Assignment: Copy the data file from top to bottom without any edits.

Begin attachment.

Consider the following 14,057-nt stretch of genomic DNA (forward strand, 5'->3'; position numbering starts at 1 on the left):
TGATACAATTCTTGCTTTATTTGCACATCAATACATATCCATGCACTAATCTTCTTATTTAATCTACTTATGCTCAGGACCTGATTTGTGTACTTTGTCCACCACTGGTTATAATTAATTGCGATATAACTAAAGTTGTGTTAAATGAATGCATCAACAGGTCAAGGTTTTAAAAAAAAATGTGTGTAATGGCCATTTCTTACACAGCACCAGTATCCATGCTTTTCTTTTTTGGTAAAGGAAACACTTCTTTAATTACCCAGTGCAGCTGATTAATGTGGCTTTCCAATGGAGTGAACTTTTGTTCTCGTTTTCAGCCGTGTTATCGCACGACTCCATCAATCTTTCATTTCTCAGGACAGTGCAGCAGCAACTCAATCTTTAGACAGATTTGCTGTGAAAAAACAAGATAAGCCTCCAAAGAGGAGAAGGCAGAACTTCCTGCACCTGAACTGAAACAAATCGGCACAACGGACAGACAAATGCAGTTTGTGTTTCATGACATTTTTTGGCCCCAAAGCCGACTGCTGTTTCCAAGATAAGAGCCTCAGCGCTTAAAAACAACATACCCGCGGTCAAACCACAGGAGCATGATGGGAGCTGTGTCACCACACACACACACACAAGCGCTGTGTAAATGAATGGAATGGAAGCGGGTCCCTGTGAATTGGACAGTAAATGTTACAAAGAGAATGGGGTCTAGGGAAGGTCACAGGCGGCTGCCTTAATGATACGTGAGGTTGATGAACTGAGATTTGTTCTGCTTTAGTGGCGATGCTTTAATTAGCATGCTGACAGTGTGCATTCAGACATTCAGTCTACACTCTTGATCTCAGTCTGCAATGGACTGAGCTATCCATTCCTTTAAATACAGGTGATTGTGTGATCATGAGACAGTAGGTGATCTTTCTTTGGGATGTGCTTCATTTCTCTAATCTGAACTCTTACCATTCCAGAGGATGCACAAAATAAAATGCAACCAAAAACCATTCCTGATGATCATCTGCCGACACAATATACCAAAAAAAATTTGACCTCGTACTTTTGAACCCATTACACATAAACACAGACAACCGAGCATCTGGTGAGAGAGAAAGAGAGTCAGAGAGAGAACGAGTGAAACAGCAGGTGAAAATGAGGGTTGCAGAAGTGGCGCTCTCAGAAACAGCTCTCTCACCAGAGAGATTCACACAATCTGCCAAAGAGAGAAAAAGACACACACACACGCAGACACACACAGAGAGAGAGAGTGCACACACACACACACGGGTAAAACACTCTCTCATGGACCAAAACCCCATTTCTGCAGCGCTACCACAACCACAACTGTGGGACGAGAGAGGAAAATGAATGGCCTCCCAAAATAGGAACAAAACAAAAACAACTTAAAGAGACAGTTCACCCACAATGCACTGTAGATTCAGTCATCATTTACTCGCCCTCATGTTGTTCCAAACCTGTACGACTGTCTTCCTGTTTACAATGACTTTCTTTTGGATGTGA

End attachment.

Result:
Consider the following 14,057-nt stretch of genomic DNA (forward strand, 5'->3'; position numbering starts at 1 on the left):
TGATACAATTCTTGCTTTATTTGCACATCAATACATATCCATGCACTAATCTTCTTATTTAATCTACTTATGCTCAGGACCTGATTTGTGTACTTTGTCCACCACTGGTTATAATTAATTGCGATATAACTAAAGTTGTGTTAAATGAATGCATCAACAGGTCAAGGTTTTAAAAAAAAATGTGTGTAATGGCCATTTCTTACACAGCACCAGTATCCATGCTTTTCTTTTTTGGTAAAGGAAACACTTCTTTAATTACCCAGTGCAGCTGATTAATGTGGCTTTCCAATGGAGTGAACTTTTGTTCTCGTTTTCAGCCGTGTTATCGCACGACTCCATCAATCTTTCATTTCTCAGGACAGTGCAGCAGCAACTCAATCTTTAGACAGATTTGCTGTGAAAAAACAAGATAAGCCTCCAAAGAGGAGAAGGCAGAACTTCCTGCACCTGAACTGAAACAAATCGGCACAACGGACAGACAAATGCAGTTTGTGTTTCATGACATTTTTTGGCCCCAAAGCCGACTGCTGTTTCCAAGATAAGAGCCTCAGCGCTTAAAAACAACATACCCGCGGTCAAACCACAGGAGCATGATGGGAGCTGTGTCACCACACACACACACACAAGCGCTGTGTAAATGAATGGAATGGAAGCGGGTCCCTGTGAATTGGACAGTAAATGTTACAAAGAGAATGGGGTCTAGGGAAGGTCACAGGCGGCTGCCTTAATGATACGTGAGGTTGATGAACTGAGATTTGTTCTGCTTTAGTGGCGATGCTTTAATTAGCATGCTGACAGTGTGCATTCAGACATTCAGTCTACACTCTTGATCTCAGTCTGCAATGGACTGAGCTATCCATTCCTTTAAATACAGGTGATTGTGTGATCATGAGACAGTAGGTGATCTTTCTTTGGGATGTGCTTCATTTCTCTAATCTGAACTCTTACCATTCCAGAGGATGCACAAAATAAAATGCAACCAAAAACCATTCCTGATGATCATCTGCCGACACAATATACCAAAAAAAATTTGACCTCGTACTTTTGAACCCATTACACATAAACACAGACAACCGAGCATCTGGTGAGAGAGAAAGAGAGTCAGAGAGAGAACGAGTGAAACAGCAGGTGAAAATGAGGGTTGCAGAAGTGGCGCTCTCAGAAACAGCTCTCTCACCAGAGAGATTCACACAATCTGCCAAAGAGAGAAAAAGACACACACACACGCAGACACACACAGAGAGAGAGAGTGCACACACACACACACGGGTAAAACACTCTCTCATGGACCAAAACCCCATTTCTGCAGCGCTACCACAACCACAACTGTGGGACGAGAGAGGAAAATGAATGGCCTCCCAAAATAGGAACAAAACAAAAACAACTTAAAGAGACAGTTCACCCACAATGCACTGTAGATTCAGTCATCATTTACTCGCCCTCATGTTGTTCCAAACCTGTACGACTGTCTTCCTGTTTACAATGACTTTCTTTTGGATGTGA